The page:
As many as 90 percent of individuals who have a parent with Huntington’s disease (HD) choose not to take a gene test that reveals if they will also develop the fatal disorder — and a new study details the reasons why.
Understanding the “why” matters as new clinical trials testing therapies for people who haven’t yet developed symptoms of Huntington disease requires participants to be tested for the HD gene to be included in the trials.
The study, published today in Clinical Genetics, also suggests that individuals who have chosen not to be tested can benefit from supportive counseling, which is not usually offered.
“Health care providers really need to help individuals at risk for Huntington’s disease think through their decision whether or not to participate in a clinical trial that requires testing,” says the study’s lead investigator, Karen E. Anderson, MD, an associate professor of psychiatry & neurology at Georgetown University Medical Center. “For someone who has not wanted genetic testing for many years, we may be leading people to do a test that has not been and still may not be in their personal interest.”
She says, “For those who want testing and are ready to cope with the result, either positive or negative, it is our duty to help them get this information so they can make decisions about future care, financial planning and, possibly, study participation. For those who are not ready to be tested, or never want testing, we need also to support their choices,” says Anderson, who is also director of Huntington’s Disease Care, Education & Research Center, a joint program of Georgetown University and MedStar Georgetown Hospital.
Huntington’s disease is caused by an inherited defect in a single gene. Inheritance is autosomal dominant: only one copy of a mutated HD gene is needed to pass on the disorder, thus the chance of inheritance is 50 percent. (A person inherits two copies of every gene, one from each parent. A parent with a defective gene can pass on either a mutant or healthy HD gene.)
The disease produces progressive degeneration of nerve cells in the brain, which affects the ability to move and think, and often results in depression and other psychiatric disorders due to functional changes in the brain.
To date, there is no cure for the disease and no way to prevent its onset. It is always fatal. People who have the HD genetic mutation expansion will develop HD (unless they die of other causes before it develops). Anderson says there are effective treatments for the symptoms, and a “pipeline” of drugs that may alter the course of the disease are now in clinical testing. Among them are gene silencing techniques that may lower the level of abnormal protein that is produced by the HD gene.
The age at which a person with the HD genetic mutation develops the disorder depends on the number of times a coding mistake in the gene is repeated. Symptoms in adults can begin as early as age 20, or, more likely, in mid-life, (ages 30-50). Onset after age 80 has been reported. Once they begin, symptoms worsen over 10-25 years until death.
The HD gene that causes the disease was isolated in 1993 and a predictive gene test quickly followed. Studies have been conducted on why people choose to take the gene test, but only one large study has been done on why people don’t — the subject of the Clinical Genetics publication.
This study included 1001 potential HD mutation carriers who had chosen not to learn their HD status. These individuals agreed to participate in the Prospective Huntington At-Risk Observational Study (PHAROS), carried out between 1999 and 2008. Data from a subset of 733 of these subjects were used in the current report by Anderson and others.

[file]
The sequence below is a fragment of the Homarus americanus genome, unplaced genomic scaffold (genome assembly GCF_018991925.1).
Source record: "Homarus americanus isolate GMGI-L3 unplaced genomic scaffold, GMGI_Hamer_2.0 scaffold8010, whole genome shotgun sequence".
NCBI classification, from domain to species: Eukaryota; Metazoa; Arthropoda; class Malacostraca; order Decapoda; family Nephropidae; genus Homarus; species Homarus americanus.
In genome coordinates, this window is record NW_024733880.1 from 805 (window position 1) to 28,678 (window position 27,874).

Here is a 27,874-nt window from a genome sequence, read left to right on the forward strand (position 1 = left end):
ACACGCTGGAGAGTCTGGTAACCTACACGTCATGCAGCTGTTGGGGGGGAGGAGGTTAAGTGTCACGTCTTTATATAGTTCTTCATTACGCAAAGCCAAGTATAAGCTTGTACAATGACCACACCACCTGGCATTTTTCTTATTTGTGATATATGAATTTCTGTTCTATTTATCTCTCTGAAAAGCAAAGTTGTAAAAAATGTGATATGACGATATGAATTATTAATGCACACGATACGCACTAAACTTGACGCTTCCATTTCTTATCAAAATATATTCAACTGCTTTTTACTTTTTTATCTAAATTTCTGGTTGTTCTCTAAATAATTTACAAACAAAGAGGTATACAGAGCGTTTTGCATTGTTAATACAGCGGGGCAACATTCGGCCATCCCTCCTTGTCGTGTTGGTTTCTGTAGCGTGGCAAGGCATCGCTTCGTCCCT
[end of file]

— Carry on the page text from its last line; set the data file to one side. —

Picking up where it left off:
The two primary reasons why participants did not want to know their risk was because they felt no effective cure or treatment exists and their inability to undo the knowledge they learned from the test.
“Our subjects were optimistic that a treatment to improve symptoms or postpone treatment would be developed with the next ten years, but they had less certainty about the prospect of preventing the disease,” Anderson says.
“Back in 1993, when the genetic mutation causing HD was discovered, we anticipated that many people at risk would want to be tested, just to deal with the uncertainty, but that is not the case. Only about 10-15 percent of people who know they are at risk for HD have been tested since the test became available, and that percentage really hasn’t changed much over time. This study shows there are important, relevant reasons why people don’t want to be tested,” she says.
As part of the PHAROS study, participants gave permission for gene analysis with the understanding that they would not be told the results.
Helping to understand why people chose not to test makes it easier for physicians and genetic counselors to broach the subject with individuals at risk, especially if they are considering a clinical trial, she says.
“We already know that clinicians have fewer conversations with people at risk for Huntington’s who chose not to test, compared with people who do seek a test, who receive evaluation and supportive counseling prior to testing. Now we know factors people cite for why they don’t want to know their status,” says Anderson.
“This study shows us that, as new treatments develop that will require genetic testing for clinical trial participation, we should reassess attitudes about how people at risk for disease approach this life-altering choice. It tells us that we should understand, and respect, decisions not to have that testing,” she says.
Currently there are about 30,000 Americans who are symptomatic, and more than 200,000 who are at risk of developing the disease, according to the Huntington’s Disease Society of America.
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